Thu
Oct 28 2010 5:23pm
Open Up the Steamer’s Trunk

Jeni Hellum steampunkI love my bustle as much as the next girl. I adore how I look in my proper Victorian corset. While I am a costume designer, I’m not going to tell people how to dress. But believe me, nikanek, when I tell you that there is a whole world out there for a steampunk to be inspired by. In the last few years there has been a wonderful realization that the world during the Age of Steam was bigger than the United States and Western Europe, exemplified by scholarly articles by author G.D. Falksen. However, examples of steampunks using these influences in their art are still fairly scant. This is why I started Multiculturalism for Steampunk (or the Steamer’s Trunk, as I affectionately call it): a blog that explores cultures of the world during the Age of Steam and presents them in a friendly, visual way for steampunks to use in their work. I wanted to create a place for multiculturalism in steampunk to be discussed in a positive manner that instructively showed people ways to involve these cultures while still being respectful.

Who am I? I’m Jeni Hellum, a.k.a. Miss Kagashi (the Anishnaabeg word for crow. Appropriate nom-de-plume, huh? All right, terrible joke…), an artist, costumer, fashion designer, history student, and proud woman of Norwegian and Potawatomie (Great Lakes Native American) descent. When I’m not researching Mongolian dress or trying to figure out how to make Chinese red bean soup, I own and manage the Imperial Anti-Piracy Squadron, a steampunk theatrical troupe out of Detroit, Michigan. I also design costume concept art for AIR, a steampunk MMORPG under development by Hatboy Studios, Inc. Rumors abound that I do not, in fact, sleep.

One of the things I have learned through my time as an artist is that the best way to break down walls between people is to create things together. This is my hope with the interactive content on Multiculturalism for Steampunk, which includes tutorials such as “Make your own cool fez” and recipes like “Masala chai mix,” including some helpful tips and recipes from other readers. While I provide the original recipe and instructions, it’s my hope that people will develop them and make them their own, which I feel is one of the values at the heart of steampunk.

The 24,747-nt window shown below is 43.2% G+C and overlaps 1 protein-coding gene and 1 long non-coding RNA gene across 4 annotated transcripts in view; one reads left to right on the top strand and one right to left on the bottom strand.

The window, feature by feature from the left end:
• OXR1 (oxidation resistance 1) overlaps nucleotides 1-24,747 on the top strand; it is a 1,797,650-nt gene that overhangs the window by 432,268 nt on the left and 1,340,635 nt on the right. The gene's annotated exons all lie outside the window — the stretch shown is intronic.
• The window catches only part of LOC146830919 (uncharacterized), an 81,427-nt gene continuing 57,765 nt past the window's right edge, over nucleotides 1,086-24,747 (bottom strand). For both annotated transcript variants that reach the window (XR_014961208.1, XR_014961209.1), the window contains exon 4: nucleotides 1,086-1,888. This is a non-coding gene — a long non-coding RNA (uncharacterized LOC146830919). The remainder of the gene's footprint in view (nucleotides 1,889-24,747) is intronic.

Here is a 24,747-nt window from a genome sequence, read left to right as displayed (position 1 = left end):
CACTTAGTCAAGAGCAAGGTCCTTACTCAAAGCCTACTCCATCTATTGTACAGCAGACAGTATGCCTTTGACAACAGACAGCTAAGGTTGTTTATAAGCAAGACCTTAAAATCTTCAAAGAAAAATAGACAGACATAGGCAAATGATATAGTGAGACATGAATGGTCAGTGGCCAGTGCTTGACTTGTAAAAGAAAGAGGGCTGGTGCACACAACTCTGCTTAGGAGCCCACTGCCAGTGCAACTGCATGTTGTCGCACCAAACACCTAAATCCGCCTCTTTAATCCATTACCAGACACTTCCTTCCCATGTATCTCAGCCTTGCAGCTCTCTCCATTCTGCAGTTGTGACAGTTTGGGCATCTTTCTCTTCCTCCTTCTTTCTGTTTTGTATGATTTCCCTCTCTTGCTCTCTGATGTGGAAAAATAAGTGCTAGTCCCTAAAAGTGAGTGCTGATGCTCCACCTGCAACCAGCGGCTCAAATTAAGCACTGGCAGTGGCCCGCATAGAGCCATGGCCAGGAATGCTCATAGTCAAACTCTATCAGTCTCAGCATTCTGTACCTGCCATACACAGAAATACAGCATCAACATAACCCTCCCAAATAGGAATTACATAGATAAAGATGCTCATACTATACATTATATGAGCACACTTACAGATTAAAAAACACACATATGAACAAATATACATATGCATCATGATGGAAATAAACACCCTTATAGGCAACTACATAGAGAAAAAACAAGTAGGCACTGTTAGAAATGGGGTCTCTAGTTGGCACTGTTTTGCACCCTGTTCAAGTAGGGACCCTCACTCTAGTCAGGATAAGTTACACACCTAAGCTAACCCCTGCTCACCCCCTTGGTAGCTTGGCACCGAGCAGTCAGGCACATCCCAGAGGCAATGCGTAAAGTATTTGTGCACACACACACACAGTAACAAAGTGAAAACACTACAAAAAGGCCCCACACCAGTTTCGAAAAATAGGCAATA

Jeni Hellum steampunk costumeSo far I have done overviews on traditional dress in Mongolia and Ottoman Turkey during the Age of Steam, including suggestions about how you can involve these fascinating clothes in your steampunk. In “Maori Moko: Indentity, Pain, and Pride” I explained the history and tradition of Maori tattoos, and how steampunks can don a version of this glorious body art in a respectful way. Since November is Native American heritage month, I have planned an entire program of themed blog posts to introduce readers to the traditions and arts of various tribes.

In addition to research, cultural spotlights, recipes, and tutorials, I will also be taking road trips to various cultural celebrations in my area, such as the Eastern Michigan University Fall Powwow and Detroit Mexicantown’s Dia de los Muertos celebration. I hope that Multiculturalism for Steampunk becomes a place of creative exchange and that together we can become inspired to seek out new projects, get to know some new people, and...well...make some pretty cool stuff. So pack up your trunk, my steadfast companions: there’s a world of steampunk to discover.


Jeni Hellum writes for the blog Multiculturalism for Steampunk.

Photos by Anna Fischer

2 comments
Madeline Ferwerda
1. MadelineF
Excellent! I was thinking that the Ottoman Empire would be a good place to explore steampunking.
Kenneth Sutton
2. kenneth
Please stop pushing old stories to your RSS feed.

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